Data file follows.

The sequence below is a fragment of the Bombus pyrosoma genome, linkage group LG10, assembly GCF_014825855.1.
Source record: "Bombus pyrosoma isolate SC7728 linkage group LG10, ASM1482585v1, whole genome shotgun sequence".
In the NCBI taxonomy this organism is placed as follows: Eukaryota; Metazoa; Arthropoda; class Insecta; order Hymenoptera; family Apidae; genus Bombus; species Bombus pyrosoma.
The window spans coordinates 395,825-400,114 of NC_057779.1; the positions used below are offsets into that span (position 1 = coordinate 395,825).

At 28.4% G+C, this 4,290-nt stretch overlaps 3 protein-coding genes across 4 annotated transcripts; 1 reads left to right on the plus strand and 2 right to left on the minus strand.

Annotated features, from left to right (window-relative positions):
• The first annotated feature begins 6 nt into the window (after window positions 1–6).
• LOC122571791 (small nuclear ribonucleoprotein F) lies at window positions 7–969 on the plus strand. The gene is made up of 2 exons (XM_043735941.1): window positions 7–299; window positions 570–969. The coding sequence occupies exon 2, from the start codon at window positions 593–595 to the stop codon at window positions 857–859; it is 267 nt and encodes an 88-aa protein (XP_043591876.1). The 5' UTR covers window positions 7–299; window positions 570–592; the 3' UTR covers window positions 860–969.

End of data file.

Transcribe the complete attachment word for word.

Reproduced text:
The sequence below is a fragment of the Bombus pyrosoma genome, linkage group LG10, assembly GCF_014825855.1.
Source record: "Bombus pyrosoma isolate SC7728 linkage group LG10, ASM1482585v1, whole genome shotgun sequence".
In the NCBI taxonomy this organism is placed as follows: Eukaryota; Metazoa; Arthropoda; class Insecta; order Hymenoptera; family Apidae; genus Bombus; species Bombus pyrosoma.
The window spans coordinates 395,825-400,114 of NC_057779.1; the positions used below are offsets into that span (position 1 = coordinate 395,825).

At 28.4% G+C, this 4,290-nt stretch overlaps 3 protein-coding genes across 4 annotated transcripts; 1 reads left to right on the plus strand and 2 right to left on the minus strand.

Annotated features, from left to right (window-relative positions):
• The first annotated feature begins 6 nt into the window (after window positions 1–6).
• LOC122571791 (small nuclear ribonucleoprotein F) lies at window positions 7–969 on the plus strand. The gene is made up of 2 exons (XM_043735941.1): window positions 7–299; window positions 570–969. The coding sequence occupies exon 2, from the start codon at window positions 593–595 to the stop codon at window positions 857–859; it is 267 nt and encodes an 88-aa protein (XP_043591876.1). The 5' UTR covers window positions 7–299; window positions 570–592; the 3' UTR covers window positions 860–969.